From the outset, it’s clear Bridget (Kelly O’Sullivan) isn’t even close to living the life she intended. At 34 years old, she’s still waiting tables for a living and definitely making questionable romantic choices. She looks young and untried; until you see the world-weary and defeat lurking in her gaze. Soon after meeting Bridget the audience watches as she falls into an awkward – but potentially promising – relationship and completely blows an interview to nanny during the summer. Bridget appears to have very little idea what to do about the lackluster future where her current path dead ends. There’s no clear reason why or how she got here. This not-so-young anymore woman’s story is a heartwarming yet biting look at the road no one ever plans to take and the pitfalls and triumphs to be hand during the journey.
Lately, character studies built around millennial-age women feel overly agenda riddled in the viewing. The driving force of the messaging eclipses the life moments that are supposedly the beating heart behind the narrative. But in Saint Frances, writer/actor Kelly O’Sullivan put forward a story that marries some of the trickier aspects of adulthood, womanhood and falling short of expectations with a whimsical story about Bridget; a woman responsible for the care of a child she’s in no way ready to handle.
As the film’s writer and lead, Kelly O’Sullivan offers up jarringly personal moments and life’s inexplicably well timed catastrophes to build a window into these lives. Delving into postpartum depression, how a new baby can change the relationship between even the best of partnerships is all effortlessly intertwined with Bridget’s. There’s a depth and emotion to the encounters between characters and even the chaotic nature of Bridget’s choices that lend a genuineness to the story. That authenticity makes room for compelling narrative.
This world may revolve around Bridget and her unfocused life, but there are interesting stories to be found involving everyone. A chance meeting – and ironic connection – brings a man into Bridget’s life; one genuinely interested in being with her. He’s younger than she is so, Bridget refuses to see it as more than a casual hook up despite the chemistry between them. After her amazingly bad interview, the couple in search of a nanny hire someone else. And although she attempts to laugh it off at the time, Bridget jumps at the chance to accept the job when they come calling for help later in the summer. But she’s completely unprepared for frustratingly energetic Frances or her exhausted mother who is clearly hanging on by a very thin thread.
Stepping into this family unit forces Bridget to not only act her age but accept responsibility for someone else. An unexpected pregnancy and the aftermath of her decision to have an abortion further complicates Bridget’s attempt to deal with not being “who” she hoped to by this point in life. O’Sullivan script confronts each of these moments with compassion and her performance is given with such emotion that the reality attached to it all is undeniable. The performances and normalized portrayal – usually denied such subject matter – sheds light on how personal processing these events can be even when not going through them alone. This film digs into situations where common excuses aren’t enough to gloss over mistakes and what it takes to confront your shortcomings.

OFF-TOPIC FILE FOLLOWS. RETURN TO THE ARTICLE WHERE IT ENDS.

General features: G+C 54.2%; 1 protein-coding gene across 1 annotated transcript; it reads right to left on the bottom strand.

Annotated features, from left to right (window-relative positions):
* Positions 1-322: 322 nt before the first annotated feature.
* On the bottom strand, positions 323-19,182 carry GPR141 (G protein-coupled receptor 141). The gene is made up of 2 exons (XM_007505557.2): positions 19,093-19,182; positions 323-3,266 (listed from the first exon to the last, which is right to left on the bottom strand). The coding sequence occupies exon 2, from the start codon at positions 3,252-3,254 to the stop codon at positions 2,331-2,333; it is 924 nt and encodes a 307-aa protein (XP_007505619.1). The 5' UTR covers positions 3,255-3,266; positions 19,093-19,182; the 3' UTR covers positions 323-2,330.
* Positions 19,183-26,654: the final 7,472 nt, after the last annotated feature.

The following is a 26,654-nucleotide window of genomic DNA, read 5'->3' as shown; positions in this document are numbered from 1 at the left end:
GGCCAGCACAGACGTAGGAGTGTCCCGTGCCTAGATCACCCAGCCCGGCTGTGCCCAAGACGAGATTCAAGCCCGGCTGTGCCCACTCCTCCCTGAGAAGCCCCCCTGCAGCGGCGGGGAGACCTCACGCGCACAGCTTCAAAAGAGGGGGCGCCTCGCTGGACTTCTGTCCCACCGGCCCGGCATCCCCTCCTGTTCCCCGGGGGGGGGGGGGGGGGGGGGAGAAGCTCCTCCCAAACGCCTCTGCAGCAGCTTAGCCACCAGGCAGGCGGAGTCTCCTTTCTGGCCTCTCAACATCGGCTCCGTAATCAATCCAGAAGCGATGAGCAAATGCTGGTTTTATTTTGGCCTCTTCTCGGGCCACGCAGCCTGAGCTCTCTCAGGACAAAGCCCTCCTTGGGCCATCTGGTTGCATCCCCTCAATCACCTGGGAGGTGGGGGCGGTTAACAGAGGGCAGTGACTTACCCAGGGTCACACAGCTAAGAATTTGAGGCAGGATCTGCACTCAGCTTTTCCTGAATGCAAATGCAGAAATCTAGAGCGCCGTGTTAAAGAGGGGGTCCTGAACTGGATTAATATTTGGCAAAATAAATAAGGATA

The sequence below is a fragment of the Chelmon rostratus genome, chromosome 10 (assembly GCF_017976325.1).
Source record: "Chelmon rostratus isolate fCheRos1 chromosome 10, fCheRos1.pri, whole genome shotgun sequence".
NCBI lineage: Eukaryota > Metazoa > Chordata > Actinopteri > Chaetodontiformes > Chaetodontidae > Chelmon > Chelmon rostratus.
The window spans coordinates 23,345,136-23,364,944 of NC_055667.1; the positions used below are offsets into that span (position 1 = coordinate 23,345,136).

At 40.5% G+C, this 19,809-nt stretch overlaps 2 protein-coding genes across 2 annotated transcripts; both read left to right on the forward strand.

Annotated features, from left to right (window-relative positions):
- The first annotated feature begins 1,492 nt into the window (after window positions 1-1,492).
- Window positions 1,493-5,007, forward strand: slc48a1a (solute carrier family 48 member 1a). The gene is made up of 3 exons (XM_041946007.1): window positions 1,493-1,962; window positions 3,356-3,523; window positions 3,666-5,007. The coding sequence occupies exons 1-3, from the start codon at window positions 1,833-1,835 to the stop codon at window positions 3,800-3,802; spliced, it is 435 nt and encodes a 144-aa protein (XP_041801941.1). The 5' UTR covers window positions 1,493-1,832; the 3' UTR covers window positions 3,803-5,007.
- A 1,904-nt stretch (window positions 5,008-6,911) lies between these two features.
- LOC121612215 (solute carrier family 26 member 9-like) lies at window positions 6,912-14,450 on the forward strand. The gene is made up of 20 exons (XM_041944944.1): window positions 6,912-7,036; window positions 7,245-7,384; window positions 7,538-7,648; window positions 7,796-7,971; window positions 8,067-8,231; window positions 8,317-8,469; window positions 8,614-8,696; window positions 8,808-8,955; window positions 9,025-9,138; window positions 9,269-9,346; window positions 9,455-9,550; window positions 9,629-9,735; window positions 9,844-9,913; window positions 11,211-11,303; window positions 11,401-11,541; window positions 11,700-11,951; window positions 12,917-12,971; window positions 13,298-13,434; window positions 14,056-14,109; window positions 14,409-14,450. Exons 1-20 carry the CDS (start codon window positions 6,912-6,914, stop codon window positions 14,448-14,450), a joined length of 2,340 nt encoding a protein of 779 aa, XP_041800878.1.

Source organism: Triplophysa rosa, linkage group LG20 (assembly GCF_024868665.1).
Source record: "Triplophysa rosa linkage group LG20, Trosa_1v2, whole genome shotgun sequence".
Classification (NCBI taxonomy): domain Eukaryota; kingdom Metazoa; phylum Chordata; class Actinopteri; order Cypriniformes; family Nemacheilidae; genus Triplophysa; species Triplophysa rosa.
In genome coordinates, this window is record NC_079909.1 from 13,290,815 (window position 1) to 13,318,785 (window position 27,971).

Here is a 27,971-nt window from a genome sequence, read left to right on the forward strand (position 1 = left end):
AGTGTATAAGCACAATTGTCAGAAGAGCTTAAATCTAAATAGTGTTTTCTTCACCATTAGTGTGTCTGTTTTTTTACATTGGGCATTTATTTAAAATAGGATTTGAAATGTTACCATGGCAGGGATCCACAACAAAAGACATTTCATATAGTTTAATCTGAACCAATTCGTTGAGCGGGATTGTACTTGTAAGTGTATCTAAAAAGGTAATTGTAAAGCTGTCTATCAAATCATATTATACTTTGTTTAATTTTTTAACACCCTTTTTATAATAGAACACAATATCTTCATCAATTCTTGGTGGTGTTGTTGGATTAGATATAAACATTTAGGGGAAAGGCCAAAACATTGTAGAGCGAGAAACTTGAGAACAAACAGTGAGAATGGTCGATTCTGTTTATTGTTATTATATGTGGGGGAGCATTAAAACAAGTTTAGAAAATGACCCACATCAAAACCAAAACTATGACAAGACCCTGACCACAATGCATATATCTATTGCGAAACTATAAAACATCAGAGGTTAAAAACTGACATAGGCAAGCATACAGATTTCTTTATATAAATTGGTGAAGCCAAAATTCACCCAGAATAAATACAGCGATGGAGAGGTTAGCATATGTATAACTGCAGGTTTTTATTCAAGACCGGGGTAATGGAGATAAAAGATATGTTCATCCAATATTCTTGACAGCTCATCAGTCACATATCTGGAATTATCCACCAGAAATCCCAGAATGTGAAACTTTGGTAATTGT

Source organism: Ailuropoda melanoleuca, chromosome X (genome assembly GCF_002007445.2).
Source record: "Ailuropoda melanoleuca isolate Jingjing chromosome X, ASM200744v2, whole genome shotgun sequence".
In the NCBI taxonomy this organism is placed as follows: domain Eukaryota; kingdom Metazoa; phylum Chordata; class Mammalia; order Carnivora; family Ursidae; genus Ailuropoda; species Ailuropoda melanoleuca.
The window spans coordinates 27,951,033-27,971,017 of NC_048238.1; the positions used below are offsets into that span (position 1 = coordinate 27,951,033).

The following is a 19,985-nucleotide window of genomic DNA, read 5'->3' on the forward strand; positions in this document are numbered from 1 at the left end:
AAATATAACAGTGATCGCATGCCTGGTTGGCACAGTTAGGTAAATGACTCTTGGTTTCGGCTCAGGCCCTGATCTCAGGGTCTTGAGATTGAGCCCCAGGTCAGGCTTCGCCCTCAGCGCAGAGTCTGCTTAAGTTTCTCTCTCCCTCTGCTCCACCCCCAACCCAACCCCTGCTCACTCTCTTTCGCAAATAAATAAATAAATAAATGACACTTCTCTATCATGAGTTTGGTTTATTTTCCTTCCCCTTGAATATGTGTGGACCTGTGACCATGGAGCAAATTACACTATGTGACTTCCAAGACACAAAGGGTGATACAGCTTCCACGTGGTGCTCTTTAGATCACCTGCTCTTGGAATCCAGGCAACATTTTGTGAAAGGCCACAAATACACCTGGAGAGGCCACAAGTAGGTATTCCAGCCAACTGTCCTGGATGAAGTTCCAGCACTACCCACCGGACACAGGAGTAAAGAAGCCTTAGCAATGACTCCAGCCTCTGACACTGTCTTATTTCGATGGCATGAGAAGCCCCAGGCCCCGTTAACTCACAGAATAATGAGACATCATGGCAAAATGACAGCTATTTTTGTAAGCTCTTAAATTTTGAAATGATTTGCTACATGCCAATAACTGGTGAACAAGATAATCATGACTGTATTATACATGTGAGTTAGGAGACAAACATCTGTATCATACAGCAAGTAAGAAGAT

At the same time, the initially combative relationship that slowly builds into a friendship between Frances and Bridget is believable, charming, and unexpectedly humorous. The energy between O’Sullivan and Edith-Williams translates into a highly relatable and compelling dynamic between and adult and child. Edith-Williams is a precocious and obviously talented young actor who draws the eye and holds attention. Seeing the world – and Bridget – through her eyes drives home the point that self-judgment can be blind. Their growth juxtaposed against the jarring haphazardness to other aspects of Bridget’s life is a perfect mirror for adulthood in general. Every glimpse into her life – and through her, the lives of Frances and her mothers – is offered with refreshing honesty and a poignant relevance. Saint Frances centers women (at various stages of life) and treats the issues that complicate their lives with watchable dignity.
Saint Frances is about family dynamics and unexpected connections. It’s about having your failures constantly shoved in your face by well-meaning family. It’s reckless behavior and complicated choices. It’s about how a six year old and a thirty-four your old woman finding what they need in one another. But mostly it’s a reminder that there’s no harsher critic than ourselves. It’s a story that shows its audience that sometimes the only way out is to stop living for “should be’ and work through what is.